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Saint Peter, our Patron

Saint Peter, our Patron

 

Saint Peter, Our Patron

Peter, who was also known as Simon Peter of Cephas, is considered the first Pope. Despite his papacy, Peter had humble beginnings and became one of the Twelve Apostles of Jesus. He was ordained by Jesus in the "Rock of My Church" written in Matthew 16:17-18, which says, "Jesus replied, 'Simon son of Jonah, you are a blessed man!

Because it was no human agency that revealed this to you but my Father in heaven. So I now say to you: You are Peter and on this rock I will build my community. And the gates of the underworld can never overpower it.'"

In Matthew 14, Jesus and his disciples came ashore, where a large crowd waited. Jesus healed the sick and by the end of the day, his disciples told him to tell everyone to go to the villages for food but Jesus performed a miracle and made give loaves of bread and two fish feed the group of five-hundred people. Following the miracle, Jesus told the disciples to take their boat to the other side of a nearby river while he sent the crowds away.

It was there that Peter challenged Jesus in his ability to cross the water. Jesus told him to come so Peter began to walk toward Jesus on the surface of the water. It wasn't until he noticed the wind that he began to fear and cried "Lord ... save me!" Jesus touched him and said, "You have so little faith ... why did you doubt?"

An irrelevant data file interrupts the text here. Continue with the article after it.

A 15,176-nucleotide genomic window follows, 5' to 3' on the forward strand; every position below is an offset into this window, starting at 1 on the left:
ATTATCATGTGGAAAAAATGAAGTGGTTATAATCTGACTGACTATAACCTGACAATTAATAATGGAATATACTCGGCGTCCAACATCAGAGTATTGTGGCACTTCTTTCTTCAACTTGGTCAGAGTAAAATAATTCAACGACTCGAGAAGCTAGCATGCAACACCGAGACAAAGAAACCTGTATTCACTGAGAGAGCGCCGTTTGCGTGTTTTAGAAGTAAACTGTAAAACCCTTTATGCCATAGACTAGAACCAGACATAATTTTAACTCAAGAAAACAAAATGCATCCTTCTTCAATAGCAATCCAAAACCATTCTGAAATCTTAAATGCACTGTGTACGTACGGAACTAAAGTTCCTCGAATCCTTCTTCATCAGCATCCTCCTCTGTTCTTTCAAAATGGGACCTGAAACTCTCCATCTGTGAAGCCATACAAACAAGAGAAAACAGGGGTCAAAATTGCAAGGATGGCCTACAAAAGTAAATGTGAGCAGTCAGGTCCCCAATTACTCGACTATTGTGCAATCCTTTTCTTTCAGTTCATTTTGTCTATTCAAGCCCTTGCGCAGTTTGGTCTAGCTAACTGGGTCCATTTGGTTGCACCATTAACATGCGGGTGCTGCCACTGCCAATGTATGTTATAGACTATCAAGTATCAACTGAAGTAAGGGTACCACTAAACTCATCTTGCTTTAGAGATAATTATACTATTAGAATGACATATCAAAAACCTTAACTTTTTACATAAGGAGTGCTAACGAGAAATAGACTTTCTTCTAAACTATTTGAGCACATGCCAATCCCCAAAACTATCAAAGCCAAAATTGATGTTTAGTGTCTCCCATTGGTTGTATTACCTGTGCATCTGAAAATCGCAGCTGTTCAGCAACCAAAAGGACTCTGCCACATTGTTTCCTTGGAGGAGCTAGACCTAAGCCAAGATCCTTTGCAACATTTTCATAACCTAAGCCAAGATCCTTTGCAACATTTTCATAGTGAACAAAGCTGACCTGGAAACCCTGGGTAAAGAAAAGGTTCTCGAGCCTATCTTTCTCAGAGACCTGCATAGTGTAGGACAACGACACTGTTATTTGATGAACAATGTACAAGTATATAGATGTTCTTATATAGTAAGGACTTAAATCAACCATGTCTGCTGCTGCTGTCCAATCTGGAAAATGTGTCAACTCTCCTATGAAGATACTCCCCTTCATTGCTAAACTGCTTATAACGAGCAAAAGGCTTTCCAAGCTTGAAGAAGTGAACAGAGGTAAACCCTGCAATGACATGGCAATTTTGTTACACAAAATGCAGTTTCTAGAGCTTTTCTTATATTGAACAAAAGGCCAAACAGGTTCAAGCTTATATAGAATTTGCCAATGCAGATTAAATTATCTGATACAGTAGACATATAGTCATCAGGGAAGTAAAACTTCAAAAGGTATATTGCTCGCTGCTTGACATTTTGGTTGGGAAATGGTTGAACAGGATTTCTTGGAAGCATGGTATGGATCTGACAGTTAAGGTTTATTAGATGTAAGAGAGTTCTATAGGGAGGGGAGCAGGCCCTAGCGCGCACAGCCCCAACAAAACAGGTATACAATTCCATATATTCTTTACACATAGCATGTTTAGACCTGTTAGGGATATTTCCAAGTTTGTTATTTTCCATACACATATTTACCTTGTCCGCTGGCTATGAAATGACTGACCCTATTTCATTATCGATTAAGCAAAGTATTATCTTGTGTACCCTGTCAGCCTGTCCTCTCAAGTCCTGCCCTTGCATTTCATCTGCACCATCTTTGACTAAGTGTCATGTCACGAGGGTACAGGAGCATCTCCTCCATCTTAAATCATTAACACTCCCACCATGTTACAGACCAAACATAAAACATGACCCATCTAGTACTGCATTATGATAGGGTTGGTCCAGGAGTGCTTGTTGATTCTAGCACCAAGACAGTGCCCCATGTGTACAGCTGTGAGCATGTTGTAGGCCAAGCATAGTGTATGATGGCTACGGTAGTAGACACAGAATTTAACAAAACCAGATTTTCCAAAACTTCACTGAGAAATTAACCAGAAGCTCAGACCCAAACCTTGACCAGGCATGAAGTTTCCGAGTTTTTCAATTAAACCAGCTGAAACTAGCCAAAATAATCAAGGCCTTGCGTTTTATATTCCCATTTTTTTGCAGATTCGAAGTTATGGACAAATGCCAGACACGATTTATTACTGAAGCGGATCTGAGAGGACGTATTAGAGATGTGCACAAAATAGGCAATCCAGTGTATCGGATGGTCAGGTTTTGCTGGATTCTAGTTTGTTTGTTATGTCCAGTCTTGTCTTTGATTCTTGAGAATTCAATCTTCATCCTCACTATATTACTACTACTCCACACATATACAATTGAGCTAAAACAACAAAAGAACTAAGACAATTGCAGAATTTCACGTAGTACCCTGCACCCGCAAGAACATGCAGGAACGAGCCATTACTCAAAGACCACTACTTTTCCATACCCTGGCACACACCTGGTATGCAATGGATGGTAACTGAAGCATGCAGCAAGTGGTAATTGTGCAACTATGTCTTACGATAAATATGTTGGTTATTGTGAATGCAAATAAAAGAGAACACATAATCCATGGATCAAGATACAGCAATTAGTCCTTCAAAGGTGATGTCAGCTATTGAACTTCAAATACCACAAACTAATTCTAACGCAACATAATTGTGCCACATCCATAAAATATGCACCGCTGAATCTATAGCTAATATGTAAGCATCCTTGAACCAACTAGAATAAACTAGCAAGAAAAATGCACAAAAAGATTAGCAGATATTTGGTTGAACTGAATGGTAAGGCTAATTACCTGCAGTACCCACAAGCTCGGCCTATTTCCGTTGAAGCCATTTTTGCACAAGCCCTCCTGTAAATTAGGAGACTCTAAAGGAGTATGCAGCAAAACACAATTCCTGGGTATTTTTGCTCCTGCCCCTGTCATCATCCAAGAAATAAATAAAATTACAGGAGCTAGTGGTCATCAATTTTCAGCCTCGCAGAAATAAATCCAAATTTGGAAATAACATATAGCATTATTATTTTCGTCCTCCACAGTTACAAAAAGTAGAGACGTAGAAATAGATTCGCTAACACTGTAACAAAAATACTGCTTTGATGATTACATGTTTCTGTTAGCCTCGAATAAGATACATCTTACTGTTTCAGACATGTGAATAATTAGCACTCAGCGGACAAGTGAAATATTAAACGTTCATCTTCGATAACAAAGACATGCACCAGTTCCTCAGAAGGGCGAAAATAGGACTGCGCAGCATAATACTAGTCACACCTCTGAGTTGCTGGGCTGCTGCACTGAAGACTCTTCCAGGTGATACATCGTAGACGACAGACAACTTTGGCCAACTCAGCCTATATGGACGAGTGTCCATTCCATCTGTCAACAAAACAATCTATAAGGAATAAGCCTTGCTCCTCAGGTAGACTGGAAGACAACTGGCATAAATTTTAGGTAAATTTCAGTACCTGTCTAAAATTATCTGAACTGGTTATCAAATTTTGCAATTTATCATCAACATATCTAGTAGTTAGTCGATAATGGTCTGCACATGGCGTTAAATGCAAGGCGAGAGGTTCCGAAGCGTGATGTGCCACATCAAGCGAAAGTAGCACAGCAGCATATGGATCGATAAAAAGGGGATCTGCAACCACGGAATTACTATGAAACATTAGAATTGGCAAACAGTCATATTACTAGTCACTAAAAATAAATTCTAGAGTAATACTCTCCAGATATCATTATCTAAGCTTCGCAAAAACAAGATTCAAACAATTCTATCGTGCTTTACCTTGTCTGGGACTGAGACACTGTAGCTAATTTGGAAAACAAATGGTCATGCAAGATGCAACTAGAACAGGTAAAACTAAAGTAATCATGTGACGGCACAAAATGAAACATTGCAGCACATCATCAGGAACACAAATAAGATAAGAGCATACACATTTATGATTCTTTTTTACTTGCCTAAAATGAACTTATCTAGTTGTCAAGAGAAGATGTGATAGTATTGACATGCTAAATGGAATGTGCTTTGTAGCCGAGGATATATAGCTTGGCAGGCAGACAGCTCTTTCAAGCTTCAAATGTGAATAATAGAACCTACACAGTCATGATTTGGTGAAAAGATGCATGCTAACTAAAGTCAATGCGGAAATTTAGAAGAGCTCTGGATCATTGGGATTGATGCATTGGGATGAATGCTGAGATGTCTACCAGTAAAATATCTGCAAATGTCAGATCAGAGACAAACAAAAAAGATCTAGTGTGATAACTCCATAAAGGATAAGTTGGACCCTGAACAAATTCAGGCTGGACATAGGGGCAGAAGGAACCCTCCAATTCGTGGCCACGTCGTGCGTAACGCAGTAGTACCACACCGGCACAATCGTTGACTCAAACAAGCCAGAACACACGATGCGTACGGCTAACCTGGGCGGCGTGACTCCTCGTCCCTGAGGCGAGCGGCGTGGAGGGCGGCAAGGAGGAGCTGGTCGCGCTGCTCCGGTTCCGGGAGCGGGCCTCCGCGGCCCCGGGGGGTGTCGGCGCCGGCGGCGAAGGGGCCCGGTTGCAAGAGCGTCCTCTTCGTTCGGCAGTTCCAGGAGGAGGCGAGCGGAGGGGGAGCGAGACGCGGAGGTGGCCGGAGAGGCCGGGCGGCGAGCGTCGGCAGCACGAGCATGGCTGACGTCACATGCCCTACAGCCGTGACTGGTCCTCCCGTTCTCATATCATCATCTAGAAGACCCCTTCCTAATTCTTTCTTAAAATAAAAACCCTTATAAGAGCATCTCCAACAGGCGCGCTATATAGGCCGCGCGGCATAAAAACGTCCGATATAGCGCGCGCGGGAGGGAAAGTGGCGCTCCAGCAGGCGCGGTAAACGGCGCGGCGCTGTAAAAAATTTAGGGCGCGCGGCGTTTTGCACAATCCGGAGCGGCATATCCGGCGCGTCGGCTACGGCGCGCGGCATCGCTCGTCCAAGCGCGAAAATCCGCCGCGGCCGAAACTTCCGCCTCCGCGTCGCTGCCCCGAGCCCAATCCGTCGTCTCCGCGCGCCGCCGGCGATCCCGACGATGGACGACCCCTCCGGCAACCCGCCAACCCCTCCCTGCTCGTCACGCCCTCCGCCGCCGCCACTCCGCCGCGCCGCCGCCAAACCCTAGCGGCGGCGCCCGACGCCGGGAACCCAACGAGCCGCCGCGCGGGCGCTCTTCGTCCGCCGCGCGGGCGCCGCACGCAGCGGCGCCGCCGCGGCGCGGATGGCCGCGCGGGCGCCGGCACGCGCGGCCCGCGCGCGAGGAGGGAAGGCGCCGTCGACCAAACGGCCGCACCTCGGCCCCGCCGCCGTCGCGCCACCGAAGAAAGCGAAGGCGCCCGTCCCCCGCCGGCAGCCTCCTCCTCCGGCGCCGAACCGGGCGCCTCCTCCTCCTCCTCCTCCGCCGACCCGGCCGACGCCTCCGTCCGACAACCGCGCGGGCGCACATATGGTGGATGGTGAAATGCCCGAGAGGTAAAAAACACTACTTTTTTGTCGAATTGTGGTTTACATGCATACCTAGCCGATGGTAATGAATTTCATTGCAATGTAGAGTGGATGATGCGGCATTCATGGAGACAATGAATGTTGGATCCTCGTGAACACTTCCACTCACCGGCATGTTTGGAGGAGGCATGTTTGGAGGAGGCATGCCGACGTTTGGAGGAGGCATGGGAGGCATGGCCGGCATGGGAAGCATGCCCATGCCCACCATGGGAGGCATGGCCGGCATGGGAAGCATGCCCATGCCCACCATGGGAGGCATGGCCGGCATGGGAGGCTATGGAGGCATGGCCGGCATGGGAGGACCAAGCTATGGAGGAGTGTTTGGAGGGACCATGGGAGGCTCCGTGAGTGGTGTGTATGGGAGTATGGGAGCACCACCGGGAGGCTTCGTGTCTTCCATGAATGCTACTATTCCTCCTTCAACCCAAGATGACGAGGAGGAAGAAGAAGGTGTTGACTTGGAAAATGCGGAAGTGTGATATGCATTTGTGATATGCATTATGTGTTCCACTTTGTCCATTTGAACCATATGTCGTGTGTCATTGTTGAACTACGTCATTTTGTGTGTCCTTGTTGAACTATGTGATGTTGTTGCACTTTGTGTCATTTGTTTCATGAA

This is one of many stories involving Peter and Jesus. Regardless of his claims to save Jesus, Peter did deny Christ three times. His denials were recorded in Mark 14:66-72.

Peter was captured and imprisoned at the hands of King Herod. Following his escape, Peter resumed his apostolate in Jerusalem and his missionary efforts included travels to such cities of the pagan world as Antioch, Corinth, and eventually Rome. He made reference to the Eternal City in his first Epistle by noting that he writes from Babylon. Through a variety of works, it is certain that Peter died in Rome and that his martyrdom came during the reign of Emperor Nero, believed to be in 64 AD.

According to rich tradition, Peter was crucified on the Vatican Hill upside down because he declared himself unworthy to die in the same manner as the Lord. He was then buried in Rome near the Vatican on Vatican Hill.

While Peter's chief feast day is June 29, he is also honored on February 22 and November 18. In liturgical art, he is depicted as an elderly man holding a key and a book. His symbols include an inverted cross, a boat, and the cock.